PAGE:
111 – Chasewater Railway Museum Bits & Pieces
From ‘Chasewater News’ Winter 1986/7Magazine cover – a drawing of CLR No.5, the ex Walsall Gas Works Sentinel, by Steve Bent.
Following the “Reorganisation Day” of 22nd November there are at present three bodies which together form the Chasewater Project.
1 – Chasewater Light Railway and Museum Company – The CLR&M Co is responsible for the day to day and long term policies of the Railway as well as being the body to which the supporters and sympathisers of the Railway join.
The Officers of CLR & M Co. are:
CHAIRMAN – Steve Organ
GENERAL MANAGER – Tony Sale
ENGINEERING Manager – Nigel Canning
OPERATING MANAGER – Les Emery
COMMERCIAL MANAGER – Barry Bull
MARKETING MANAGER – Ian Patterson
FINANCIAL MANAGER – Bob Curtis
NON-EXECUTIVE – Colin Marklew
COMPANY SECRETARY – Adrian Hall
2 – Chasewater Light Railway Company – The old Company will remain in existence until its assets, debts and liabilities are transferred to the new Company.
There are at present two directors:
COMPANY SECRETARY – Adrian Pearson
CLR & M Co. NOMINEE – Adrian Hall
3 – Chasewater Light Railway Society – The Society is remaining in existence until such time as the CLR & M Co. attains charitable status, in order to safeguard the rolling stock and relics as well as holding the leases.
At present the CLRS has the following members: L.Hodgkinson, D.Ives, T.Sale, B.Bull and I.Patterson (CLR & M Co. Nominee)
The above mentioned are also the Trustees of the Society.
News from the Line
No.2 is awaiting its turn for overhaul, a change of ownership is rumoured.
No.3 Slow progress with the firebox repairs may result in the frames making way for the GM’s machine (S100) in the shed.
No.4 Asbestos has performed satisfactorily during the season and is due for attention to its side rod brasses and regulator valve during the winter months.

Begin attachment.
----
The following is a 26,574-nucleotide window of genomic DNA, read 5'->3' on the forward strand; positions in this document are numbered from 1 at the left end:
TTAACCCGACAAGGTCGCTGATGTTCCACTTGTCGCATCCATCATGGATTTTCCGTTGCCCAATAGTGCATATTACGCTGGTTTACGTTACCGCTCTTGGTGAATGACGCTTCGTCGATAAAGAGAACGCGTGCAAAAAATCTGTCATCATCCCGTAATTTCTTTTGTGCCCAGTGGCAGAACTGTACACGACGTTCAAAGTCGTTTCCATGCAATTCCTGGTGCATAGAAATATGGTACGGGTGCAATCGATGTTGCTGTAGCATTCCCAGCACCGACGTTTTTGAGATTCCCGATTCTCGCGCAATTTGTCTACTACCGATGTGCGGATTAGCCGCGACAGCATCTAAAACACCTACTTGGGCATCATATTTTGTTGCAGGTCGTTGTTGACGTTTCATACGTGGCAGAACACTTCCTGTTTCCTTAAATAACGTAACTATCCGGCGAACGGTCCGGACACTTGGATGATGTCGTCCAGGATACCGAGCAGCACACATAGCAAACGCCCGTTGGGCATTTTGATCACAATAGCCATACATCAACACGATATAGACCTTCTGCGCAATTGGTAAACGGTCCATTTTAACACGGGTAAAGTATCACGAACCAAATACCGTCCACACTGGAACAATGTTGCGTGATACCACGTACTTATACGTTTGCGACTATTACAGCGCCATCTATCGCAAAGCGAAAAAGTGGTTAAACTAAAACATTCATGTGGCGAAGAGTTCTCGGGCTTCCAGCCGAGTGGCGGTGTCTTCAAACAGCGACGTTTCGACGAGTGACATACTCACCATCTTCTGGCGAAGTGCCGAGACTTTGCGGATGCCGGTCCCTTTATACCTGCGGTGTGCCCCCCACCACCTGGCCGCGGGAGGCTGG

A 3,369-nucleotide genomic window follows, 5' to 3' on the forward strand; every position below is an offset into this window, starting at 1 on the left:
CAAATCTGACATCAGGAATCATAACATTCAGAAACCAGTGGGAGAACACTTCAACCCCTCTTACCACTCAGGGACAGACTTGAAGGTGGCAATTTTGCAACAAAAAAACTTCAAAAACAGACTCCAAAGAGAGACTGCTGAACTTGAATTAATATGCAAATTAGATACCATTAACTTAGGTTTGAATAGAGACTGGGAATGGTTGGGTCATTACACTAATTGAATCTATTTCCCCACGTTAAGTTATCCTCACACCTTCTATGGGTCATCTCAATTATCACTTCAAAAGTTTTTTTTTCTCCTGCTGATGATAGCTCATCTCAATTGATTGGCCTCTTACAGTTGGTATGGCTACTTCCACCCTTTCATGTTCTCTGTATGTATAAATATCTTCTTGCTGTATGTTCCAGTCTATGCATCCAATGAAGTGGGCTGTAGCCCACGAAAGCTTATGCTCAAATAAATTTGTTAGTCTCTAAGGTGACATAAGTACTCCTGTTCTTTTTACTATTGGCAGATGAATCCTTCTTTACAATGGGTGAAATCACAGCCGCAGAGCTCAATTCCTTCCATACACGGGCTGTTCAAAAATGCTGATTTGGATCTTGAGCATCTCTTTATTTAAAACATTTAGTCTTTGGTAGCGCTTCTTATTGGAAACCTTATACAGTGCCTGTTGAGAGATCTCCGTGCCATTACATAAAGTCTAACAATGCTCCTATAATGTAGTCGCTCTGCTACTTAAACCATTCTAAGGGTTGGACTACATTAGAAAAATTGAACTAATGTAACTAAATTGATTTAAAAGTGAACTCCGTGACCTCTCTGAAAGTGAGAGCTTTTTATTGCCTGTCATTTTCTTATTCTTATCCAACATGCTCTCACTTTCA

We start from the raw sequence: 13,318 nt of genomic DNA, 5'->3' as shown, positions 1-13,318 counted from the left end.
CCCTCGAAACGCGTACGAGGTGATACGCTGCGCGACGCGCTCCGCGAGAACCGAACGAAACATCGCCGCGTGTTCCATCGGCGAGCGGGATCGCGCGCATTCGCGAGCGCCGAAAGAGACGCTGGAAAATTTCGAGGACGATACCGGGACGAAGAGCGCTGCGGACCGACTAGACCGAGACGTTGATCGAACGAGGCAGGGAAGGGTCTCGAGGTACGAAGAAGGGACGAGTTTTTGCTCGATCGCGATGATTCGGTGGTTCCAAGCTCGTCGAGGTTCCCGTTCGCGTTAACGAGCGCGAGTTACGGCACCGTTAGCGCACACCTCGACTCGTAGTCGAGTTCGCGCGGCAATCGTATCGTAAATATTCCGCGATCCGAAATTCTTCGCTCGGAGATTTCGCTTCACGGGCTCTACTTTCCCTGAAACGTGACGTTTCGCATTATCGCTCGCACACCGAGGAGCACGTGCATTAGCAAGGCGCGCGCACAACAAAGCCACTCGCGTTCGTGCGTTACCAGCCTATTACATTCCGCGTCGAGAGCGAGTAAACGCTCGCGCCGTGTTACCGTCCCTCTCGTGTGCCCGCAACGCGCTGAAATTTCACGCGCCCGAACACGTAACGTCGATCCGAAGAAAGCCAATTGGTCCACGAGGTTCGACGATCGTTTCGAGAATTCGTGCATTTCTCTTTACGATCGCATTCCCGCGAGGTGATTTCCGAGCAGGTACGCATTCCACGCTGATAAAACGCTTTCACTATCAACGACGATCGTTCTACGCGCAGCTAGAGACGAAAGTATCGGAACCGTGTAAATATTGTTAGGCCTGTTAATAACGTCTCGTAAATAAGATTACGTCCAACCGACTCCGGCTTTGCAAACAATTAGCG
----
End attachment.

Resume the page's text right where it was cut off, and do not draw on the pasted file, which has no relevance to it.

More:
No.5 59632 has also performed well and gets better with every steaming. The vacuum brake system works to the required standard, much to the relief of all concerned.
No.6 All that can be reported is that we have exchanged a spare set of side rods in our possession for some missing boiler fittings (stolen some years ago).
No.7 The Ruston has been used occasionally for shunting but happily the increased use of ‘real’ motive power has made the engine somewhat redundant.
No.8 Invicta may well return to service during 1987 following a full boiler examination, platework repairs and fitting of vacuum brakes.
No.10 The frames of S100 have descended from their lofty perch and are temporarily mobile. Once installed in the shed the wheelsets will be re-removed for attention to the hornguides and following a probable orgy of machining and highly technical stuff, the motion and valve gear can be reassembled – sounds easy, but it could take years (and years!).
No.11 The ancient Neilson languishes outside the shed awaiting its turn for attention. (it’s now got as far as the workshop!)
No.21 The ex Bass Worthington ‘pudding’ awaits its replacement engine.
Several windows have been replaced following a spate of vandalism and new rainwater gutters have been fabricated and fitted.
The presence of blue asbestos (the mineral not the engine!) has been noted by the Railway Inspectorate and it will have to be removed from all three DMU coaches in the not too distant future.
Following Gricers Day work was concentrated on relaying Nop.1 road back to the remnants of S100.
This was swiftly accomplished and as mentioned elsewhere the frames of S100 were removed. Once the boiler of S100 is removed the Great Eastern Coach should be rendered mobile, last having moved in about 1973!
Following the visit of Major Olver of the Railway Inspectorate on 3rd December work has centered on the installation of a catch point on Elsley’s siding which has been relaid. The catch point is necessary to stop any stock rolling onto the main line when passenger trains are being operated.
Wooden Bodied Stock
Steve Organ has started the unenviable task of restoring the wooden bodied coaches, or at least making them weatherproof and presentable.
He is aiming to have the three six-wheelers and the four-wheel MR passenger brake fit for running demonstration trains (i.e. non-passenger carrying) by Gricers Day on 11-10-1987.
Needless to say all offers of help will be most welcome as the success of this laudable project rests on ADDITIONAL help coming forward.
So far the ex Maryport & Carlisle coach is nearly in the initial stage of acceptability whilst Mr. X (I can’t remember his name) is having a go on returning the ex MR four-wheeler to its pre MSC scheme condition.